We’re a few days into 2012. How’re those resolutions going? If you’re among the many who resolved to eat a healthier diet, you may already feel discouraged. A complete diet overhaul can be overwhelming, especially because the average American has so much room for dietary improvement. It’s hard to know where to begin.
The trick is to make small changes first and build upon them over time. “It’s not realistic to try to take it all on in one day,” says SLUCare dietitian Camille Jones. “You’re going to just set yourself up for failure. So choose one or two things that you can start now, get good at and turn into a habit.”
Jones says one easy diet change you can make today involves eating just one extra serving of fruit and vegetables. Few people eat the recommended amount of produce. By intentionally adding one serving per day, you’ll be consuming more nutrients and fiber. To aid in this process, Jones recommends that people put a bit of advance thought into their meal planning. Consider what to include in the next day’s meals and snacks, looking for opportunities to increase healthful produce options and decrease empty calories, such as those found in soda or junk foods.
Dr. Kate Lichtenberg of Mercy Clinic Family Medicine agrees that nixing soda is one of the most straightforward improvements one can make toward a better diet, although she notes that for some people, this simple change may be difficult at first. A fan of food labels as a key information source, Lichtenberg steers clear of foods with trans-fat or saturated fats, which are a known contributor to cardiovascular and other health problems.
While on the topic of what to avoid, Jeff Brockes of Brockes BodyWorks, a certified fitness trainer and holistic lifestyle coach, counsels clients to beware the “four white devils: flour, sugar, table salt and dairy. On top of that, I’m not a big proponent of grain,” he says. “Grains have a lot of polyunsaturated fatty acids, and a lot of people don’t know that they oxidize in the body and can actually increase the aging process.” Instead, Brockes recommends organic produce and grass-fed, pasture-raised meats.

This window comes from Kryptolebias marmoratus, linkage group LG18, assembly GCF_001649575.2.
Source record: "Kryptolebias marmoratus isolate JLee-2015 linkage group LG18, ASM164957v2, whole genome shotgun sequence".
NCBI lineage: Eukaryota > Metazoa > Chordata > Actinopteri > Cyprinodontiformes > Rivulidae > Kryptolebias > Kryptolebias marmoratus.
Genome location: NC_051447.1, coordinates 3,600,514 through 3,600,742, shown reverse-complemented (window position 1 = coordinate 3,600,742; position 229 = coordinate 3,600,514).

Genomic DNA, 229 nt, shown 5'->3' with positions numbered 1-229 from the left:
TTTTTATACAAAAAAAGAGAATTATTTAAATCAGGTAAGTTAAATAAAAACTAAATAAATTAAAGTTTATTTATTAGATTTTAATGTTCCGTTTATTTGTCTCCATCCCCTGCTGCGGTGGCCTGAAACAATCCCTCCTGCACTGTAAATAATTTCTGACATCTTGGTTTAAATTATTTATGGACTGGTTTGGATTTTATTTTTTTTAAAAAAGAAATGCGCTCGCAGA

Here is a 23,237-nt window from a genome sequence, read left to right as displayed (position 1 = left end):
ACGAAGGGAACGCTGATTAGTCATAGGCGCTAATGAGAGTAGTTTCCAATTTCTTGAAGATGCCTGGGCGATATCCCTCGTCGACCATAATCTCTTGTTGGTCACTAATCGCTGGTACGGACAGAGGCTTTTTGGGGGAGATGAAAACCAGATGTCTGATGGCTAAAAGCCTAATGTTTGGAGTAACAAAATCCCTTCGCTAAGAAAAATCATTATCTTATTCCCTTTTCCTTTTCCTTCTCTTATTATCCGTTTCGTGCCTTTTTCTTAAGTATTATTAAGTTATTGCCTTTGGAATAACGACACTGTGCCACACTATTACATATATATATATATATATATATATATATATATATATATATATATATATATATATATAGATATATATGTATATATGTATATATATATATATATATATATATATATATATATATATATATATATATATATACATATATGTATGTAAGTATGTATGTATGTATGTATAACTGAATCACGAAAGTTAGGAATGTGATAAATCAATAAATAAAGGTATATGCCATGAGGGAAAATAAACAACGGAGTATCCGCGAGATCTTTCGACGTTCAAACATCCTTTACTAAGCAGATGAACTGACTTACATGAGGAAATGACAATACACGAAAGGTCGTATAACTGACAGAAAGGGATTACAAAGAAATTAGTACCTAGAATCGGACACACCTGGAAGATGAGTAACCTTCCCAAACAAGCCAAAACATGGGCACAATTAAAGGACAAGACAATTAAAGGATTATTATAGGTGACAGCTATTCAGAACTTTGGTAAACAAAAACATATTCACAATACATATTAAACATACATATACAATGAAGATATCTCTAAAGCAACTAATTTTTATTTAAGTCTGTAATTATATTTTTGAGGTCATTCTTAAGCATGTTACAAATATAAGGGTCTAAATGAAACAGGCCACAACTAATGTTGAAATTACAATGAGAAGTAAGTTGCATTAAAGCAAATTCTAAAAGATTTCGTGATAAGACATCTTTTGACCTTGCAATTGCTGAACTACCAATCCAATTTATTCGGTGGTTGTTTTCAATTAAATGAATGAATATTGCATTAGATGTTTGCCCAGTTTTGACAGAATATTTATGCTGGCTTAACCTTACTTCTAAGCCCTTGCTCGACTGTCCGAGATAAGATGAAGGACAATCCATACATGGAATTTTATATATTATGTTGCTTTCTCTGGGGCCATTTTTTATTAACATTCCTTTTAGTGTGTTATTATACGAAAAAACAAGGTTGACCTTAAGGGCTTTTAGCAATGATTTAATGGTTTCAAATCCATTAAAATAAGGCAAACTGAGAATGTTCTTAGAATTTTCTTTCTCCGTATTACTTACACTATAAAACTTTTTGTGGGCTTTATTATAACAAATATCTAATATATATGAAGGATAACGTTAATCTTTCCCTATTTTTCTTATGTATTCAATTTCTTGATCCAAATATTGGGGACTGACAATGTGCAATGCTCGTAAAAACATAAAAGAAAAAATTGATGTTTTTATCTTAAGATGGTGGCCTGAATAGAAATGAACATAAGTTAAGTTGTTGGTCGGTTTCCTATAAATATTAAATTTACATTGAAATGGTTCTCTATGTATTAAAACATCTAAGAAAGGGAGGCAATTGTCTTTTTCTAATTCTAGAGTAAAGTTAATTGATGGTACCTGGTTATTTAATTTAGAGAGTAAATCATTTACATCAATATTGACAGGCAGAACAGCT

“You want to make sure the food you’re eating is actually giving you life as opposed to taking life away from you,” he says. “When you eat cookies and things like that, you don’t typically feel great for very long afterward. But if you eat a good, hearty salad or some good vegetables, you typically feel good for a long while.”
Lichtenberg adds that everyone can benefit from a substantial breakfast containing some type of healthy protein, such as eggs, cheese, low-fat yogurt or skim milk. Fast-food breakfasts are not among her recommendations, however, due to their high fat content.
Pick just one of these recommendations and give it a try. When that first positive change is firmly entrenched into your lifestyle, look for the next opportunity to make a healthy improvement in your diet. Your body will thank you for years to come.